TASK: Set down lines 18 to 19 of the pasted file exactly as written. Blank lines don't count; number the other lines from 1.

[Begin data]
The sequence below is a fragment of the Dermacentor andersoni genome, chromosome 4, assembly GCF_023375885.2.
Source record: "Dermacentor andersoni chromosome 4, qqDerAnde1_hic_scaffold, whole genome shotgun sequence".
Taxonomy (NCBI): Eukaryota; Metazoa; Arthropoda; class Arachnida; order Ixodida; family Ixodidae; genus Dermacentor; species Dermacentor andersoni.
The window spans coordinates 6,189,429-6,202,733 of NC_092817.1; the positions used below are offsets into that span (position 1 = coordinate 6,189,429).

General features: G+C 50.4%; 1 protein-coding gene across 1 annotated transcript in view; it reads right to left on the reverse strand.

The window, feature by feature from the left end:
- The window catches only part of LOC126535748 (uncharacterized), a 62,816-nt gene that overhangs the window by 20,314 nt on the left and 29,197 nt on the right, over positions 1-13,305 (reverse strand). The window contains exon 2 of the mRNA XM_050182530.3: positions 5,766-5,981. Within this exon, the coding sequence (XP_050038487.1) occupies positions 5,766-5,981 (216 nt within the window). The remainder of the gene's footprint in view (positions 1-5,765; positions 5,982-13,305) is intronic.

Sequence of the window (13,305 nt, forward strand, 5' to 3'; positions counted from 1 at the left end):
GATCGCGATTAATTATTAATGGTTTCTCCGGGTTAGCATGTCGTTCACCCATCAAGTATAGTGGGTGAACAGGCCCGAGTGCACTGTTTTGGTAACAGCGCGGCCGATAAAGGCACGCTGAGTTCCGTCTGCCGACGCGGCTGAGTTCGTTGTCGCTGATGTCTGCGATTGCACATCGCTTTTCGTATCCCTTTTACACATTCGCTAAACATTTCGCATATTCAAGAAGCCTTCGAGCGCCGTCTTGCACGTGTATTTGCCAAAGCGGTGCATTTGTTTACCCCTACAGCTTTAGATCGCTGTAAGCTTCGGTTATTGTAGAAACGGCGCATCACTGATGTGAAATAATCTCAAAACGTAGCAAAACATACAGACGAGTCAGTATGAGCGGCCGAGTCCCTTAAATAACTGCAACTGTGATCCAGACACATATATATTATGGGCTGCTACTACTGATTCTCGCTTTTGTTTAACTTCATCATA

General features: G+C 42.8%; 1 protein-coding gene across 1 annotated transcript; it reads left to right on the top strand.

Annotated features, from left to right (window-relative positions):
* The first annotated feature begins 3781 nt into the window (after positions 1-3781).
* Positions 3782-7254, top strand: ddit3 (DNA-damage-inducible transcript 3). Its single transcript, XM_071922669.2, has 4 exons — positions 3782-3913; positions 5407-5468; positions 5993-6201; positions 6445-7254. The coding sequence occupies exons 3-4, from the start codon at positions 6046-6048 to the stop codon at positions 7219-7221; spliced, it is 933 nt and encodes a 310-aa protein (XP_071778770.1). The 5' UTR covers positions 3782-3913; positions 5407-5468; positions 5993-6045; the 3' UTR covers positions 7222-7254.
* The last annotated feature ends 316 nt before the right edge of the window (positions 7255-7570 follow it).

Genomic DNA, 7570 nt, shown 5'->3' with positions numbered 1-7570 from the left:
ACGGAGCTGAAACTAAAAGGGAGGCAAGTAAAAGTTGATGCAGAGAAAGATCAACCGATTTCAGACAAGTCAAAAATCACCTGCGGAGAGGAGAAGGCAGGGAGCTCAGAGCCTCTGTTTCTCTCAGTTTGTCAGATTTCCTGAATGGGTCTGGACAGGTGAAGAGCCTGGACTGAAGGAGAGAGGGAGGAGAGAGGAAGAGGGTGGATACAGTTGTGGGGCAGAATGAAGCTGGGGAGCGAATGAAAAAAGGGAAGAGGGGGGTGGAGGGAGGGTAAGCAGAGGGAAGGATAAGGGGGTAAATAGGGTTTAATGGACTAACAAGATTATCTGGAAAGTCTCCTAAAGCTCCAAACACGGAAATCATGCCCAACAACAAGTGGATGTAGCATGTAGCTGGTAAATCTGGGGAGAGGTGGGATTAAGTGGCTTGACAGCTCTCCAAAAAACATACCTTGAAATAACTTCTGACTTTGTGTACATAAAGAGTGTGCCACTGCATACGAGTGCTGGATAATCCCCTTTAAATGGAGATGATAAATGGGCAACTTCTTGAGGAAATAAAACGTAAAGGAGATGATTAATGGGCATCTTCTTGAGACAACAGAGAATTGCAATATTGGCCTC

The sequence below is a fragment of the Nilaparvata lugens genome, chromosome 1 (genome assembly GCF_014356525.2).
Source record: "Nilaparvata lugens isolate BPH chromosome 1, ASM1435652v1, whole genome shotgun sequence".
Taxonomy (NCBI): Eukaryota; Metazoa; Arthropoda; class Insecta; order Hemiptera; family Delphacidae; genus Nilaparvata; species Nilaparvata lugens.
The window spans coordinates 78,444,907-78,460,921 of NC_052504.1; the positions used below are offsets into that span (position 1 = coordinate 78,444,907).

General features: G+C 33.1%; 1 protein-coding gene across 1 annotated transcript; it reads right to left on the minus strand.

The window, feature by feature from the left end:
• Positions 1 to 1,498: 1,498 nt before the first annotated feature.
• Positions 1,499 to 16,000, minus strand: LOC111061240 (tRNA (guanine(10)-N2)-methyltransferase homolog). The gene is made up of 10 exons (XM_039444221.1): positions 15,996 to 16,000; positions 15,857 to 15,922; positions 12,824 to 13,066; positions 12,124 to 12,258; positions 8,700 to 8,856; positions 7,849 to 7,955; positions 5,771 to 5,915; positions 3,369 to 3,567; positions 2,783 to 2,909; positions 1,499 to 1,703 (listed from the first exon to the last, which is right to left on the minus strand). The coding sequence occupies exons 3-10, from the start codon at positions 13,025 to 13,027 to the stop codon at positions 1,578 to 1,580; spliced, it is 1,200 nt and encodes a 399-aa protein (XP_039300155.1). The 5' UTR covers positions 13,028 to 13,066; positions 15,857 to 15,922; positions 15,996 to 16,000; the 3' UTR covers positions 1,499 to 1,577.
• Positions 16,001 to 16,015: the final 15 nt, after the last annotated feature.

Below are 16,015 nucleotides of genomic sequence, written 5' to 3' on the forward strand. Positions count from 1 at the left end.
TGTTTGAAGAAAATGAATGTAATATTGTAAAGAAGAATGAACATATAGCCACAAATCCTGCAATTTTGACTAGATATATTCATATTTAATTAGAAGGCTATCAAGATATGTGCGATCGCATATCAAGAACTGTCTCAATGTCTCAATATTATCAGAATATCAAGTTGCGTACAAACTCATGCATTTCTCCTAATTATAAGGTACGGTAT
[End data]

Source record: "Nilaparvata lugens isolate BPH chromosome 1, ASM1435652v1, whole genome shotgun sequence".
Taxonomy (NCBI): Eukaryota; Metazoa; Arthropoda; class Insecta; order Hemiptera; family Delphacidae; genus Nilaparvata; species Nilaparvata lugens.